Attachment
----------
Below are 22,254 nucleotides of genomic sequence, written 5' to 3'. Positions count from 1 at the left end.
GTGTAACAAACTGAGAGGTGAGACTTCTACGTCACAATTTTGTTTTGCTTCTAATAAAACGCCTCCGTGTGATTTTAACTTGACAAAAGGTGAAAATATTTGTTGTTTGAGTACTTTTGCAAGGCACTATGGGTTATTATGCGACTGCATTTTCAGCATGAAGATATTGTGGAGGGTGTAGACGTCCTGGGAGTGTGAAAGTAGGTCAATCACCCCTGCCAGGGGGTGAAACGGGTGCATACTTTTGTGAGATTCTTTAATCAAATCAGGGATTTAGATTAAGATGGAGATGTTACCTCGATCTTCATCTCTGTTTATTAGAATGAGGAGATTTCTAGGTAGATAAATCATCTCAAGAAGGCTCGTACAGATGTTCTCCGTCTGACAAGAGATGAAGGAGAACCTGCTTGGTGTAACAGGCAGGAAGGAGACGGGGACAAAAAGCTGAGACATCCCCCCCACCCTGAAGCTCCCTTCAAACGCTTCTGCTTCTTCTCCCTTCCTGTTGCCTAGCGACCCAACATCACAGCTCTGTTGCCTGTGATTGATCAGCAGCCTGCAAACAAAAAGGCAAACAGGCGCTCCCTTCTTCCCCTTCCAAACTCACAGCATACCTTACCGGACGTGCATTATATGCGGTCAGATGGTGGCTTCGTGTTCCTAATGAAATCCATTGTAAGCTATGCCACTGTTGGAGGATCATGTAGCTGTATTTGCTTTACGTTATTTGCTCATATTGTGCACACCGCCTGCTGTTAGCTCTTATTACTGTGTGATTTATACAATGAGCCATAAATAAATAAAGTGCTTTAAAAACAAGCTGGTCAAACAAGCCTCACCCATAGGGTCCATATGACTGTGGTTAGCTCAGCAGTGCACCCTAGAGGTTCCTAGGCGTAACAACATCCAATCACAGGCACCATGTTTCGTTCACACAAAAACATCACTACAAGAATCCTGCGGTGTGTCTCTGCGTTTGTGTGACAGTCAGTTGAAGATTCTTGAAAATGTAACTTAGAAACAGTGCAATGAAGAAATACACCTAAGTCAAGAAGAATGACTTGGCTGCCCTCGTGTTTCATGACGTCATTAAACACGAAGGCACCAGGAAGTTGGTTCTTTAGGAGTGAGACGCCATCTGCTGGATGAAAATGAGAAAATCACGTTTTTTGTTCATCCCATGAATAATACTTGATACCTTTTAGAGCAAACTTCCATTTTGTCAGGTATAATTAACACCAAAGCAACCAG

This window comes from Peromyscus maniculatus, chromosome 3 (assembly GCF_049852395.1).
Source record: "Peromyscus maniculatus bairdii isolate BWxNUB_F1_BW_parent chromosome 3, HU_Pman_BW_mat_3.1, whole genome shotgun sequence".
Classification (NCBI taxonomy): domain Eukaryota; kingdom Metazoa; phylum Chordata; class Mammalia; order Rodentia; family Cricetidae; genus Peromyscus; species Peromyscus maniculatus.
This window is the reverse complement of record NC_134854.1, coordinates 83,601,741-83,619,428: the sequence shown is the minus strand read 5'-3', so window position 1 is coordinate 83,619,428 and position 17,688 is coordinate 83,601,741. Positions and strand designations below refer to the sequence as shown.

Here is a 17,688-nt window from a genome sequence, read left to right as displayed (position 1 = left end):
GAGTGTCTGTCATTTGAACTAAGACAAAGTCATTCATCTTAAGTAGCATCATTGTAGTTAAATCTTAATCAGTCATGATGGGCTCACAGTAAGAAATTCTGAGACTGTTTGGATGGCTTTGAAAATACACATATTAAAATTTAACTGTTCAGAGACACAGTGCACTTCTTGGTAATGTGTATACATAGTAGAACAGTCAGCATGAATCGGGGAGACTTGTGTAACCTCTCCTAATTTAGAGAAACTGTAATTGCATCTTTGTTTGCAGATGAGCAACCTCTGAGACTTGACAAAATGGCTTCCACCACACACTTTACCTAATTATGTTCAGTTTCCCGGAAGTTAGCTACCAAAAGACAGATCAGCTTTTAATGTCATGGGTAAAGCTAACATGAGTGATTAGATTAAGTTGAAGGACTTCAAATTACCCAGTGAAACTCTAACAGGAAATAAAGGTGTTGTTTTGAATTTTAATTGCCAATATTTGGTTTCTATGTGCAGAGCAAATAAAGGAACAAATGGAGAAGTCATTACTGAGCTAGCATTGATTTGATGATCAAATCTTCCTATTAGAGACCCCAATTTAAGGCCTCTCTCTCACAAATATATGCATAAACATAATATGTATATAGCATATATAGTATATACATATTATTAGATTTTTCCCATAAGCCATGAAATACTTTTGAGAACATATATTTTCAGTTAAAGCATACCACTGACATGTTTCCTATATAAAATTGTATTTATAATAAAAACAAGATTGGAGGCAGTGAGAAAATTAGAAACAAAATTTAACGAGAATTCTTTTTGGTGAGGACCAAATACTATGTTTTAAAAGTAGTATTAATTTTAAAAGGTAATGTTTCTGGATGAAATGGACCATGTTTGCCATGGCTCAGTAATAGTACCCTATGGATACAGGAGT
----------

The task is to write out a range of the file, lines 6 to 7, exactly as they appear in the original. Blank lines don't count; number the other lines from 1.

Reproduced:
This window is the reverse complement of record NC_134854.1, coordinates 83,601,741-83,619,428: the sequence shown is the minus strand read 5'-3', so window position 1 is coordinate 83,619,428 and position 17,688 is coordinate 83,601,741. Positions and strand designations below refer to the sequence as shown.

Here is a 17,688-nt window from a genome sequence, read left to right as displayed (position 1 = left end):